Thursday, June 18, 2020

Review - Reigniting The Spark: Why Stable Relationships Lose Intimacy and How to Get It Back - Interview with author Dr. Bruce Chalmer

Today I'm excited to feature Reigniting The Spark: Why Stable Relationships Lose Intimacy and How to Get It Back  by Dr. Bruce Chalmer a book about how to better your relationship with a review and an interview with Bruce.


Publisher: TCK Publishing

Release Date: 2-29-2020


 Author for review

Buy It: Amazon/B&N/IndieBound



Create a Relationship That Lasts

Dr. Bruce Chalmer’s Reigniting the Spark shows couples how to build a lasting relationship full of passion and fulfillment. You’ll learn how to improve your communication, have better sex, and avoid pointless arguments.Dr. Chalmer combines his expertise in science with thirty years of experience as a couples therapist to show how you can restore intimacy and overcome any relationship problem to create and maintain a lively, loving, lasting relationship. He offers a unique perspective on the role of faith—not necessarily religious—in relationships. Whatever your faith background, religious or secular, Dr. Chalmer’s approach to faith as a key to unlocking intimacy will inform and inspire you. This book explores the most common issues that sap the happiness out of a relationship and shows you exactly what to do to turn it around. Written in a relatable and easy-to-understand style, Reigniting the Spark will help you better understand yourself and your partner so you can both be more satisfied. Whether you’re reading alone or with a partner, Reigniting the Spark will teach you:
How to build and restore intimacy, trust, and a deep connection in your relationship
How to identify triggering issues like trauma that could be sapping the joy out of your relationship, and exactly what to do about it

A list of bad reasons people get married—and one good one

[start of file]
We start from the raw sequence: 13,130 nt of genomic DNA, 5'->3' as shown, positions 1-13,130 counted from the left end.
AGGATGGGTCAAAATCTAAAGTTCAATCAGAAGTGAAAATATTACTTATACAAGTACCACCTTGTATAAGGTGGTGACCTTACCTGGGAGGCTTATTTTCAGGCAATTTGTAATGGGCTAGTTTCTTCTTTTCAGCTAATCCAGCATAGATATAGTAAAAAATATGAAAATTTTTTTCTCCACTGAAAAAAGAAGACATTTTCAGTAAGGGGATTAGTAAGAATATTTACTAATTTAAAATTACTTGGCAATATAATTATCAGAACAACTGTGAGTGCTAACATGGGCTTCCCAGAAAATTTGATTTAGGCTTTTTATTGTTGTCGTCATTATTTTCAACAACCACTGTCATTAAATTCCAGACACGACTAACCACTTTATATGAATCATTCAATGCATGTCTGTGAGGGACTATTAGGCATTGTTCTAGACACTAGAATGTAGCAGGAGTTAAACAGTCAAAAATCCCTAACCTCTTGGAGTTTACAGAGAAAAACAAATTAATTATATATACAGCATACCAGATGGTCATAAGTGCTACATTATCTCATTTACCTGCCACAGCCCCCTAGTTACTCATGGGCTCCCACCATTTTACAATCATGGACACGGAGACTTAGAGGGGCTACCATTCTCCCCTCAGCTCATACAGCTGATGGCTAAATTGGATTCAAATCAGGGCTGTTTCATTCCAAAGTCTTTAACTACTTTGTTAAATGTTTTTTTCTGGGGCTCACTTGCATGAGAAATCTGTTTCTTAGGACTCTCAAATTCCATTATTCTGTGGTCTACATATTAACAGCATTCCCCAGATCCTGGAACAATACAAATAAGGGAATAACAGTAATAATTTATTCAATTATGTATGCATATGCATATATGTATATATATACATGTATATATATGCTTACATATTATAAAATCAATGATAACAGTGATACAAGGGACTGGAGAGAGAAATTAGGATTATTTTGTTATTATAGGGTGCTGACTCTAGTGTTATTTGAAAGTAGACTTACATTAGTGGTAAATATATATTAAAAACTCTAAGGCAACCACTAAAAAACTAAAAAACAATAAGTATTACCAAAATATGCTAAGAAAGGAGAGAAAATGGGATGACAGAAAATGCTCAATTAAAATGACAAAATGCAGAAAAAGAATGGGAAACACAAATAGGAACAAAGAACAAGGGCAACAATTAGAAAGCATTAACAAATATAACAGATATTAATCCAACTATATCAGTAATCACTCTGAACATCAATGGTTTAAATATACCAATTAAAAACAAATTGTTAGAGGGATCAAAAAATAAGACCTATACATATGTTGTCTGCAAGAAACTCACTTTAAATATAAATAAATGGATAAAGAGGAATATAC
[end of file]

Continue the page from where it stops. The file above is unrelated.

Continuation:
How to go from plain old sex, to good sex, to sacred sex
How to be your best self when your partner has been unfaithful
How to know when to break up, and when to work through the inevitable growing pains in your relationship

Reigniting the Spark is for any couple who’s ready to create a stronger, more fulfilling relationship. You’ll love this book if you like these books:
The Seven Principles for Making Marriage Work by Jon Gottman and Nan Silver
Kosher Sex by Shmuley Boteach
Mating in Captivity by Esther Perel
The 5 Love Languages by Gary Chapman
Getting the Love You Want by Harville Hendricks and Helen Hunt

My review:

Reigniting the Spark
Dr. Bruce Chalmer


Dr. Chalmer’s book, Reigniting The Spark focuses on couples in some really unique and refreshing ways and his mantra is a seven-word phrase that he uses with all of his couples “Be Kind Don’t Panic and Have Faith”.

In his over thirty years in practice Dr. Chalmer has helped numerous couples and over those decades those couples and their problems helped him create his seven-word formula. Throughout the book Dr. Chalmer gives his readers advice on how to improve their relationships he uses composite couples that he’s helped over the years. In each chapter he covers a specific issue and demonstrates through his couples what to do and what not to do implementing his principles.

The principles that will be discussed at length in the book follow:

Be Kind-he uses this not only as being nice but in relation to kinship

Don’t panic – means getting a hold of yourself don’t let panic rule your reactions

Have Faith-isn’t religious based but more trust based and he’ll go into detail about what he means.

Not all relationships can be saved but he tries to even in the face of betrayals and relationship deaths for whatever reason how to end with kindness.

I personally have enjoyed a relatively happy forty-year plus marriage and this book has taught this old dog some new tricks especially dealing with all the trappings of the current pandemic and shelter in place and with a spouse in mid-stages of Parkinson’s and all the nasty effects.

Whether or not you need guidance or counseling, whether or not your part of an opposite sex or same sex relationship Dr. Chalmer’s book has something for everyone.

My Interview with Dr. Bruce Chalmer:

Dr. Chalmer I really enjoyed your book
Will you tell my readers what made you decide to write it?

A few years ago I started making videos (you can find them on my website, about different topics, and after a while I realized I had the makings of a book. So I wrote it!

I like your seven-word mantra “Be Kind, Don’t Panic and Have Faith”
Where did this phrase come from?

Early in my private practice, around 25 years ago, a colleague asked me, “How do you do couples therapy, anyway?” We both realized he wasn’t being entirely serious, as if I could summarize it in a sentence, but I thought about it for a bit and said, “I guess if you boil it all down, I’m basically telling people, ‘be kind and don’t panic.’” After a while I added the third part, “have faith,”, because I realized you need faith to not panic, and you need to not panic to be kind.

I think my favorite section was on Don’t Panic, I liked the examples of how not to and when to panic.